Owen Franken, Corbis
Vietnam's Temple of Literature in Hanoi, built by a Vietnamese emperor to honor the Chinese philosopher Confucius, is an example of the blending of Chinese and Vietnamese cultures.
China and Vietnam have spent much of their history fighting each other. But in modern times, the two are increasingly bound by culture and economics. Map of China and Its Neighbors
Twenty-five years ago this week, China invaded Vietnam. The invasion came after months of tension between the two communist neighbors. The Chinese attack was prompted by Vietnam's decision to invade Cambodia and remove the Chinese-backed Khmer Rouge. The 1979 border war between China and Vietnam was over quickly, with the Chinese retreating after heavy losses.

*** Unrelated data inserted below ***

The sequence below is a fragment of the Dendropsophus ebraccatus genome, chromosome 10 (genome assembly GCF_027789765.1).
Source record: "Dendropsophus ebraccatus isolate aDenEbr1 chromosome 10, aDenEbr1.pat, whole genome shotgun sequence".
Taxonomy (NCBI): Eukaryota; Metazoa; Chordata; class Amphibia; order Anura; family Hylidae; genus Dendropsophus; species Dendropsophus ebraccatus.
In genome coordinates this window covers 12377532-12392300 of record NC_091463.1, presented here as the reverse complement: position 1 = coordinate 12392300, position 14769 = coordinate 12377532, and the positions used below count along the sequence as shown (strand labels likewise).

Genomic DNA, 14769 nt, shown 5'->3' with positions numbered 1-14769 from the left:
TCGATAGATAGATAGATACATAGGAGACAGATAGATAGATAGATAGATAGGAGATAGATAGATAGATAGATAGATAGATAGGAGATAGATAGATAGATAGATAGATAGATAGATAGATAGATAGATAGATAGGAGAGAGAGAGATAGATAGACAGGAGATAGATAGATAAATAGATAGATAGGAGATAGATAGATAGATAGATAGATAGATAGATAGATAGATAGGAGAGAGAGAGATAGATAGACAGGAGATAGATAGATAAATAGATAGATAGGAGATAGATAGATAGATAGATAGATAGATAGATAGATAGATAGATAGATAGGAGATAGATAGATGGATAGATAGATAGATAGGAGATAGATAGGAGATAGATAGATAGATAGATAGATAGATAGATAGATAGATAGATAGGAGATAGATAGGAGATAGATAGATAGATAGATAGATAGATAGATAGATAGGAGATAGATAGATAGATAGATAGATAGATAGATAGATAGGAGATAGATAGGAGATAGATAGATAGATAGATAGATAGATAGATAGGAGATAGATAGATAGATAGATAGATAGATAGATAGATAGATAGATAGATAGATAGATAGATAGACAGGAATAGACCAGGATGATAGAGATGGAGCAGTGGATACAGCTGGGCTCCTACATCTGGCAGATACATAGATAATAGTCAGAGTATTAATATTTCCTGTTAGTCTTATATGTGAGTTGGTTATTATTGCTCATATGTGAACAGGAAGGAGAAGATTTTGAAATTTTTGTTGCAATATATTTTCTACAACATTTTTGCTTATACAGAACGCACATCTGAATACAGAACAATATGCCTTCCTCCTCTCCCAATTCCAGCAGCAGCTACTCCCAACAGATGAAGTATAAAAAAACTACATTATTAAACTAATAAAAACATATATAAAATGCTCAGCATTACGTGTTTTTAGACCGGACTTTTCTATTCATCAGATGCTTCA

But as NPR's Michael Sullivan reports in the second part of a series examining how China is viewed by its neighbors, relations between the two countries have improved significantly since then. The two countries are bound by culture — and increasingly by economics. Trade is growing rapidly and Vietnam has become a popular vacation spot for Chinese tourists. And the Vietnamese Communist Party looks to the Chinese Communist Party as a model for opening up its economy while maintaining tight control over politics.